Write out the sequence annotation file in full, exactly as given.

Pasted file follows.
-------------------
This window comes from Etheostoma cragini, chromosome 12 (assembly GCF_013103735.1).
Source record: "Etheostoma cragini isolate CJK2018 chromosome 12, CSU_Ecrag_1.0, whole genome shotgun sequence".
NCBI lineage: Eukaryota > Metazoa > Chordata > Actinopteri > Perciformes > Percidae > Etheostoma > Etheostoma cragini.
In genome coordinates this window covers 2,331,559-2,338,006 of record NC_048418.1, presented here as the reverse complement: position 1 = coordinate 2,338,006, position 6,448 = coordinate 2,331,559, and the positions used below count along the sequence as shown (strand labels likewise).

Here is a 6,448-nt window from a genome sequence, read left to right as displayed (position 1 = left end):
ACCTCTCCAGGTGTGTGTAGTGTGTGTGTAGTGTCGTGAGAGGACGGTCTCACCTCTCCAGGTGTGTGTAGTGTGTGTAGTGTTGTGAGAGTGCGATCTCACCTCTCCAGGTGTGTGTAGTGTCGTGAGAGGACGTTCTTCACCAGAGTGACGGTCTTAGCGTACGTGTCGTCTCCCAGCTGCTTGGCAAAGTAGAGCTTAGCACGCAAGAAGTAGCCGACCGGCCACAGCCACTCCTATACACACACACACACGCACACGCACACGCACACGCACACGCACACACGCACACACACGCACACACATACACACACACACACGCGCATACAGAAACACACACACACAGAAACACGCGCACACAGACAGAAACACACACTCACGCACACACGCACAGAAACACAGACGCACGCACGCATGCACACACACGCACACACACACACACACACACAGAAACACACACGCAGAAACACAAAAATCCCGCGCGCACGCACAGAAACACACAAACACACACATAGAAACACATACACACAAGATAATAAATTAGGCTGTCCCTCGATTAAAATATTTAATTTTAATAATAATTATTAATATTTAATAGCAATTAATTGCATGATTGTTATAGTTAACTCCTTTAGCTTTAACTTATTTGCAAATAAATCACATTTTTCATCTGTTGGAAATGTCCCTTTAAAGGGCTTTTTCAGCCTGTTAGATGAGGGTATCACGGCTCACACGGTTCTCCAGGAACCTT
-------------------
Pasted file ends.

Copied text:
This window comes from Etheostoma cragini, chromosome 12 (assembly GCF_013103735.1).
Source record: "Etheostoma cragini isolate CJK2018 chromosome 12, CSU_Ecrag_1.0, whole genome shotgun sequence".
NCBI lineage: Eukaryota > Metazoa > Chordata > Actinopteri > Perciformes > Percidae > Etheostoma > Etheostoma cragini.
In genome coordinates this window covers 2,331,559-2,338,006 of record NC_048418.1, presented here as the reverse complement: position 1 = coordinate 2,338,006, position 6,448 = coordinate 2,331,559, and the positions used below count along the sequence as shown (strand labels likewise).

Here is a 6,448-nt window from a genome sequence, read left to right as displayed (position 1 = left end):
ACCTCTCCAGGTGTGTGTAGTGTGTGTGTAGTGTCGTGAGAGGACGGTCTCACCTCTCCAGGTGTGTGTAGTGTGTGTAGTGTTGTGAGAGTGCGATCTCACCTCTCCAGGTGTGTGTAGTGTCGTGAGAGGACGTTCTTCACCAGAGTGACGGTCTTAGCGTACGTGTCGTCTCCCAGCTGCTTGGCAAAGTAGAGCTTAGCACGCAAGAAGTAGCCGACCGGCCACAGCCACTCCTATACACACACACACACGCACACGCACACGCACACGCACACGCACACACGCACACACACGCACACACATACACACACACACACGCGCATACAGAAACACACACACACAGAAACACGCGCACACAGACAGAAACACACACTCACGCACACACGCACAGAAACACAGACGCACGCACGCATGCACACACACGCACACACACACACACACACACAGAAACACACACGCAGAAACACAAAAATCCCGCGCGCACGCACAGAAACACACAAACACACACATAGAAACACATACACACAAGATAATAAATTAGGCTGTCCCTCGATTAAAATATTTAATTTTAATAATAATTATTAATATTTAATAGCAATTAATTGCATGATTGTTATAGTTAACTCCTTTAGCTTTAACTTATTTGCAAATAAATCACATTTTTCATCTGTTGGAAATGTCCCTTTAAAGGGCTTTTTCAGCCTGTTAGATGAGGGTATCACGGCTCACACGGTTCTCCAGGAACCTT